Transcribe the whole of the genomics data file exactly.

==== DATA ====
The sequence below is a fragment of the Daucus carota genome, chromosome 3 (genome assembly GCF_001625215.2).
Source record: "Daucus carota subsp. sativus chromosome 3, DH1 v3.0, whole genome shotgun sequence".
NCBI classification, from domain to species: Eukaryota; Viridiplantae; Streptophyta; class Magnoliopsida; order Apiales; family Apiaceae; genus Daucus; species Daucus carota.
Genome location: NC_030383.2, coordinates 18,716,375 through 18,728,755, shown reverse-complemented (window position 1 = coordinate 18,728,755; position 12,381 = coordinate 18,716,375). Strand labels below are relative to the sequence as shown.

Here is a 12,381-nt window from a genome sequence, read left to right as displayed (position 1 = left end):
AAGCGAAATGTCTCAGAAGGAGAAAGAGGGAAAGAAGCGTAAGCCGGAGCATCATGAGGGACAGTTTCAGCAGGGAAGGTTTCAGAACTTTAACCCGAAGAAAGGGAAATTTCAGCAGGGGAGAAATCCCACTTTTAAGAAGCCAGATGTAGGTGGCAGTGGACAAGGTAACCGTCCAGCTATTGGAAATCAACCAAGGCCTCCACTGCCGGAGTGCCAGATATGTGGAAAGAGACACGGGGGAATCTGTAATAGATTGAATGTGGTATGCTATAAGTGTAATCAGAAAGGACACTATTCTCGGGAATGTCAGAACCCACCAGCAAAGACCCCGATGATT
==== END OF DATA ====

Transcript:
The sequence below is a fragment of the Daucus carota genome, chromosome 3 (genome assembly GCF_001625215.2).
Source record: "Daucus carota subsp. sativus chromosome 3, DH1 v3.0, whole genome shotgun sequence".
NCBI classification, from domain to species: Eukaryota; Viridiplantae; Streptophyta; class Magnoliopsida; order Apiales; family Apiaceae; genus Daucus; species Daucus carota.
Genome location: NC_030383.2, coordinates 18,716,375 through 18,728,755, shown reverse-complemented (window position 1 = coordinate 18,728,755; position 12,381 = coordinate 18,716,375). Strand labels below are relative to the sequence as shown.

Here is a 12,381-nt window from a genome sequence, read left to right as displayed (position 1 = left end):
AAGCGAAATGTCTCAGAAGGAGAAAGAGGGAAAGAAGCGTAAGCCGGAGCATCATGAGGGACAGTTTCAGCAGGGAAGGTTTCAGAACTTTAACCCGAAGAAAGGGAAATTTCAGCAGGGGAGAAATCCCACTTTTAAGAAGCCAGATGTAGGTGGCAGTGGACAAGGTAACCGTCCAGCTATTGGAAATCAACCAAGGCCTCCACTGCCGGAGTGCCAGATATGTGGAAAGAGACACGGGGGAATCTGTAATAGATTGAATGTGGTATGCTATAAGTGTAATCAGAAAGGACACTATTCTCGGGAATGTCAGAACCCACCAGCAAAGACCCCGATGATT